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'Surrender to spare civilians from harm'

The government on Tuesday urged Maute group terrorists occupying parts of the city to surrender for the sake of trapped civilians, as attack helicopters pounded the gunmen's strongholds with rockets.

More than 100 people have been confirmed killed in the fighting, which began on Tuesday last week when gunmen waving black flags of the Islamic State group rampaged through the mostly Muslim-populated city of Marawi.

President Rodrigo Duterte declared martial law across the entire island of Mindanao, home to roughly 20 million people, in response to the crisis as he warned that local militant groups were uniting behind IS and becoming a major security threat.

But the militants, initially estimated by the Defense chief to number just 100, have withstood eight days of intense air assaults and street-to-street combat, prompting the government's surrender calls on Tuesday.

"We are giving those inside an opportunity to surrender. There is still a chance to lay down your arms," military spokesman Brig. Gen. Restituto Padilla said on dzBB radio.

"If you do that, it will be better so no one else will be dragged into this, no more buildings will be destroyed."

Asked why the government had issued a surrender call, Presidential Spokesman Ernesto Abella said: "To lessen the damage on the ground, definitely so the civilians will be less affected."

Up to 2,000 residents are trapped in areas held by the militants, according to the local government, and the International Committee of the Red Cross has voiced alarm that they will be caught in the bombing raids or crossfire.

The militants also took a priest and up to 14 other people hostage at the start of the crisis, and their fate remains unknown.

Helicopters fired rockets on a pocket of the city held by the militants throughout Tuesday morning, and black smoke rose from the buildings that were apparently hit, according to an Agence France-Presse reporter in Marawi.

The gunmen are being backed by foreign fighters, including Malaysians, Indonesians and Singaporeans, authorities have said.

The violence began when dozens of gunmen went on the rampage in response to an attempt by security forces to arrest Isnilon Hapilon, a senior member of the Abu Sayyaf terrorist group and regarded as the local leader of IS.

Hapilon is on the US government's list of most-wanted terrorists.

He was being protected in Marawi by the local Maute group, which has pledged allegiance to IS.

More than 100 inmates of two Marawi jails escaped at the start of the conflict. The military said some of the escapees may have joined the fighting.

Padilla said that the Maute group members would be treated well if they surrendered.

Abella reported that at least 65 members of the Maute group have been killed since the terrorists launched an attack in Marawi City on May 23, with 42 people confirmed by body count and 23 others confirmed by eye witness accounts.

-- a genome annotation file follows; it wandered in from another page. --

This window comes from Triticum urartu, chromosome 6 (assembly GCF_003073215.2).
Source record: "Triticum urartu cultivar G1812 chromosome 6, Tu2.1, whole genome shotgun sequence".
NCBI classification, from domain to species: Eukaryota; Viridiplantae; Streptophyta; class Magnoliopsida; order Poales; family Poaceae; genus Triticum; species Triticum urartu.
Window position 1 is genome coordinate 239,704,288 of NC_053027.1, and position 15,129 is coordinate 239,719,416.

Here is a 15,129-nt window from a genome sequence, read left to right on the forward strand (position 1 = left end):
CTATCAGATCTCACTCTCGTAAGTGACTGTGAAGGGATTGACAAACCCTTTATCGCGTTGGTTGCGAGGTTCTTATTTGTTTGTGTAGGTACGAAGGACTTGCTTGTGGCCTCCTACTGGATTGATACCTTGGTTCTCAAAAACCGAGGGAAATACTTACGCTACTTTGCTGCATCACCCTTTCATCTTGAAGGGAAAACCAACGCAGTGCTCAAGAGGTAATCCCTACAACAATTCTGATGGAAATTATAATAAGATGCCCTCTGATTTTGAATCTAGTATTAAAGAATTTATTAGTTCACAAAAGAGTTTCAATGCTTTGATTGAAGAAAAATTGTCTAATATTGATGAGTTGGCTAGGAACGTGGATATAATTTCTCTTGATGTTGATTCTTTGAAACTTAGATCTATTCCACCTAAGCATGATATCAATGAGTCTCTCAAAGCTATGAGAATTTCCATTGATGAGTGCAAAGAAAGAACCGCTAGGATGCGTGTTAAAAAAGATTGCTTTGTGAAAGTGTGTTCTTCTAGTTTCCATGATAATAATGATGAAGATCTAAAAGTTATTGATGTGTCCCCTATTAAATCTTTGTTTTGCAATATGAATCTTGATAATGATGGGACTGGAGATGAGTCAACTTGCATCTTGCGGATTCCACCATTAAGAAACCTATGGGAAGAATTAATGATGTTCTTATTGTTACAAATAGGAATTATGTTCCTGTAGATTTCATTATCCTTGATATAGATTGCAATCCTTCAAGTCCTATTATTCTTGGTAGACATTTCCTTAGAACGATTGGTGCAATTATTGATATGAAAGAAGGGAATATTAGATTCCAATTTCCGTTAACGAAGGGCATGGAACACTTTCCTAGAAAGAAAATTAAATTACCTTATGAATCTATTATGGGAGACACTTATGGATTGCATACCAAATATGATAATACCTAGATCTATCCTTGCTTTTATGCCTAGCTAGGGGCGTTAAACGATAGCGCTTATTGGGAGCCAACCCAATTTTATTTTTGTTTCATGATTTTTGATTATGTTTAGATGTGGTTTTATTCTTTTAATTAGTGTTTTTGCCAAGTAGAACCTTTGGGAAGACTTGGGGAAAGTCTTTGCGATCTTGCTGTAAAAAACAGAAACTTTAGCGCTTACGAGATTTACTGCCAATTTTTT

Some 19 civilians have been confirmed killed by the Maute group while 560 others were rescued from the ongoing siege. Twenty members of the government's forces deployed in the city have also been killed–17 of them soldiers and three of them policemen. Some 72 soldiers and policemen have been wounded.

Justice Secretary Vitaliano Aguirre II on Tuesday designated Justice Undersecretary Reynante Orceo to coordinate efforts with Mindanao prosecutors who are handling cases against members of the Maute terrorist group.

Aguirre said Orceo went to Iligan City Monday where he met with the local prosecutors.

Aguirre said the immediate concern is the inquest of Maute members arrested by security forces in their ongoing operation in Marawi.

The Justice secretary said that the military and the police earlier asked for assistance on what to do with Maute members who might be arrested during the ongoing operation since they only have 72 hours within which to act, especially if there is detention without any warrant of arrest.

"The military and the police asked us to assign at least two prosecutors for the affected areas though it is difficult unless the inquest is held inside military facilities for the safety of our prosecutors," he said.

He said the Department of Justice is now considering holding the inquest in areas outside of Mindanao.

Earlier, Aguirre said they are considering the creation of special courts that will handle the cases against the Maute members.

He also said it would be best if the cases be handled by courts outside of Mindanao, though Aguirre said they would consult with the Supreme Court on the matter.

Aguirre said the department is also helping to fine-tune the implementing rules and regulation on martial law, which has been declared over Mindanao.

Chief Justice Maria Lourdes Sereno last week directed all courts in Mindanao to remain open following the President's decision to place the entire region under martial law.

Sereno also ordered all Mindanao judges to report "their current and continuing status to the Office of the Court Administrator through their executive judges."

The OCA, which is currently headed by Jose Midas Marquez, exercises supervision over all courts, judges and personnel nationwide.

[Source: By AFP and Rey E. Requejo, John Paolo Bencito, Manila Standard, Marawi, 31May17]

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small logoThis document has been published on 31May17 by the Equipo Nizkor and Derechos Human Rights. In accordance with Title 17 U.S.C. Section 107, this material is distributed without profit to those who have expressed a prior interest in receiving the included information for research and educational purposes.